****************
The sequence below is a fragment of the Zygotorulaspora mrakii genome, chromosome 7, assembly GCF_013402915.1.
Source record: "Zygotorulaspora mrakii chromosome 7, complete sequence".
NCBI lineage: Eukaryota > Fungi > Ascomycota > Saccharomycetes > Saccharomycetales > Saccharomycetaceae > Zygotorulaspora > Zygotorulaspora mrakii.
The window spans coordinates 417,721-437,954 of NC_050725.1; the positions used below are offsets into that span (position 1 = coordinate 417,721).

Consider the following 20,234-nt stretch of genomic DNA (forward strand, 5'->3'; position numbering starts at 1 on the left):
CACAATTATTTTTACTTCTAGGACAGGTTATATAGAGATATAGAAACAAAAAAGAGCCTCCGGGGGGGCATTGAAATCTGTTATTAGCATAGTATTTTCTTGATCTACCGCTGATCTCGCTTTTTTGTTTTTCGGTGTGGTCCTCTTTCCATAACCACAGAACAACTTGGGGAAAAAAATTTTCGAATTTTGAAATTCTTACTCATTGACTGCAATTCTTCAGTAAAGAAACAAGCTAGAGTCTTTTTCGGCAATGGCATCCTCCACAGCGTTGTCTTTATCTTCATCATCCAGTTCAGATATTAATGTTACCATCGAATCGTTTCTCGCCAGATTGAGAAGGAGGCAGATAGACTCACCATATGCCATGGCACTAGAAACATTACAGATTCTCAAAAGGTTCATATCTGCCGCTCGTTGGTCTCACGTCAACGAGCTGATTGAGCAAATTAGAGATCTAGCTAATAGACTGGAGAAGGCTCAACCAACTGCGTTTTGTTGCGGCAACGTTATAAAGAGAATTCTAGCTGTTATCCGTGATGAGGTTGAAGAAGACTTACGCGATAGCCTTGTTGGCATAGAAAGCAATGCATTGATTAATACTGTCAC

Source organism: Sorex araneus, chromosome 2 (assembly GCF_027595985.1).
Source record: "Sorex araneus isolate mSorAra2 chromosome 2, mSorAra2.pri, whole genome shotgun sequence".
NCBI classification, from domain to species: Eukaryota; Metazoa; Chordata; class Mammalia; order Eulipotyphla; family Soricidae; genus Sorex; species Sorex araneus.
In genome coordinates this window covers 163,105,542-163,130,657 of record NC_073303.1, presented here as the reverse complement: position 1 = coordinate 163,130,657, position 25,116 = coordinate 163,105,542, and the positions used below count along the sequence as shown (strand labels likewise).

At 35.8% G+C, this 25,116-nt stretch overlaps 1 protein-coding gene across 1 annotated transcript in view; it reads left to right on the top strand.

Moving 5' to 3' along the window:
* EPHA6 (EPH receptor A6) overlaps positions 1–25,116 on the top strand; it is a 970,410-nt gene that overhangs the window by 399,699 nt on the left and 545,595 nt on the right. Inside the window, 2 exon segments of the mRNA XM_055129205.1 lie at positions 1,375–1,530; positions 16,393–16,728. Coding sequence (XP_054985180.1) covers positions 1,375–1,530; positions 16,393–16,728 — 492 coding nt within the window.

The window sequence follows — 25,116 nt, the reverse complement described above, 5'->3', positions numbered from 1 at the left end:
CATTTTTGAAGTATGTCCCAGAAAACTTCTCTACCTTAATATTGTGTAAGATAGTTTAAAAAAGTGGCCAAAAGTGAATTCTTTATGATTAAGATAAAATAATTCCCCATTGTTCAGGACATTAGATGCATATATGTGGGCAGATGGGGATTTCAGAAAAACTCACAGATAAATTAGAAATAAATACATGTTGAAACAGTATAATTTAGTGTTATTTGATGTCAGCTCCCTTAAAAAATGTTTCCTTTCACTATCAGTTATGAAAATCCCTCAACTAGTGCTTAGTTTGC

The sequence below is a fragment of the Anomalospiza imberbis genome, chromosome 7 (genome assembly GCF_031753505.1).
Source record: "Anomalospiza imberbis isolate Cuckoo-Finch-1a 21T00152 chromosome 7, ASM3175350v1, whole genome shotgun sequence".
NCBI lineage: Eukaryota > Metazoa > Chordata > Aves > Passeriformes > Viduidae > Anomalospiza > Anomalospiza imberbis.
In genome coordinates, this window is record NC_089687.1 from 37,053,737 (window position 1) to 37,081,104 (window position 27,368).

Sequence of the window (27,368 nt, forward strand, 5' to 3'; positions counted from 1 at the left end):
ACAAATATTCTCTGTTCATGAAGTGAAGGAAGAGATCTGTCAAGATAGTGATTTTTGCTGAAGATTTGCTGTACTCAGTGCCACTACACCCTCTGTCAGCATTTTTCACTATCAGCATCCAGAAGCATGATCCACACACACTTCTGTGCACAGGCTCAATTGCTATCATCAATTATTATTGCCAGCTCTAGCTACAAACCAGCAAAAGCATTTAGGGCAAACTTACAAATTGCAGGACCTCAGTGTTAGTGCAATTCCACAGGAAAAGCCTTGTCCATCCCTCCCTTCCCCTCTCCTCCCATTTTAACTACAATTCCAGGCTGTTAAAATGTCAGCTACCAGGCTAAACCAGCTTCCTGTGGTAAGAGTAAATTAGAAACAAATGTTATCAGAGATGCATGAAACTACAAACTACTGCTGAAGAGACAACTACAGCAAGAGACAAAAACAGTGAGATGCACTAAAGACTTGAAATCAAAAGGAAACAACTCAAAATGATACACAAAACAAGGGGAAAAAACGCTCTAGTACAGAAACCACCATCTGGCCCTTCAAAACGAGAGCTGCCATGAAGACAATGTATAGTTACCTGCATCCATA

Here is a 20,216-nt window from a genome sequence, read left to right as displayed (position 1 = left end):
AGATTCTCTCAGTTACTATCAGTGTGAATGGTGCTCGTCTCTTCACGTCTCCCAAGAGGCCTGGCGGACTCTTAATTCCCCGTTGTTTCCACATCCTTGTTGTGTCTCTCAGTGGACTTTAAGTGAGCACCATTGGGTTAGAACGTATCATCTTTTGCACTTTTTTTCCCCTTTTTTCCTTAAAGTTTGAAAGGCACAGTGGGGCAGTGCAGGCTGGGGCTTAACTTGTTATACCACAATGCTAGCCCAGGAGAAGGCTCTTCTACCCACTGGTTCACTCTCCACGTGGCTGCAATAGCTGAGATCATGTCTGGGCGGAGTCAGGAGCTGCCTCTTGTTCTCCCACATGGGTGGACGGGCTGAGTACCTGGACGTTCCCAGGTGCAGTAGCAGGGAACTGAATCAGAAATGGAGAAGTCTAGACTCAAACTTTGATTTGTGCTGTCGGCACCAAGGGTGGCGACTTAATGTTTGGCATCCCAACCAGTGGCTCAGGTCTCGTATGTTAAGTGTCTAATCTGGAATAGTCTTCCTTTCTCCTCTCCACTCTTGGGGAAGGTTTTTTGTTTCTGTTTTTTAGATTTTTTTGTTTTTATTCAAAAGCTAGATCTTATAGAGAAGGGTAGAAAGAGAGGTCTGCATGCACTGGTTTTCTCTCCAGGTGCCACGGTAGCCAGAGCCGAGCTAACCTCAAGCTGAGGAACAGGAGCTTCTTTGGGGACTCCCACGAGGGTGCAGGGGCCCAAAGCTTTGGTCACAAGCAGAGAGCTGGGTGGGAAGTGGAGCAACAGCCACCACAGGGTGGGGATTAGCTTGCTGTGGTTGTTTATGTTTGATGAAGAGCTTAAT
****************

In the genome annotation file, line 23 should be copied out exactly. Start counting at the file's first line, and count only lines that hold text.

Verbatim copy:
AGATTCTCTCAGTTACTATCAGTGTGAATGGTGCTCGTCTCTTCACGTCTCCCAAGAGGCCTGGCGGACTCTTAATTCCCCGTTGTTTCCACATCCTTGTTGTGTCTCTCAGTGGACTTTAAGTGAGCACCATTGGGTTAGAACGTATCATCTTTTGCACTTTTTTTCCCCTTTTTTCCTTAAAGTTTGAAAGGCACAGTGGGGCAGTGCAGGCTGGGGCTTAACTTGTTATACCACAATGCTAGCCCAGGAGAAGGCTCTTCTACCCACTGGTTCACTCTCCACGTGGCTGCAATAGCTGAGATCATGTCTGGGCGGAGTCAGGAGCTGCCTCTTGTTCTCCCACATGGGTGGACGGGCTGAGTACCTGGACGTTCCCAGGTGCAGTAGCAGGGAACTGAATCAGAAATGGAGAAGTCTAGACTCAAACTTTGATTTGTGCTGTCGGCACCAAGGGTGGCGACTTAATGTTTGGCATCCCAACCAGTGGCTCAGGTCTCGTATGTTAAGTGTCTAATCTGGAATAGTCTTCCTTTCTCCTCTCCACTCTTGGGGAAGGTTTTTTGTTTCTGTTTTTTAGATTTTTTTGTTTTTATTCAAAAGCTAGATCTTATAGAGAAGGGTAGAAAGAGAGGTCTGCATGCACTGGTTTTCTCTCCAGGTGCCACGGTAGCCAGAGCCGAGCTAACCTCAAGCTGAGGAACAGGAGCTTCTTTGGGGACTCCCACGAGGGTGCAGGGGCCCAAAGCTTTGGTCACAAGCAGAGAGCTGGGTGGGAAGTGGAGCAACAGCCACCACAGGGTGGGGATTAGCTTGCTGTGGTTGTTTATGTTTGATGAAGAGCTTAAT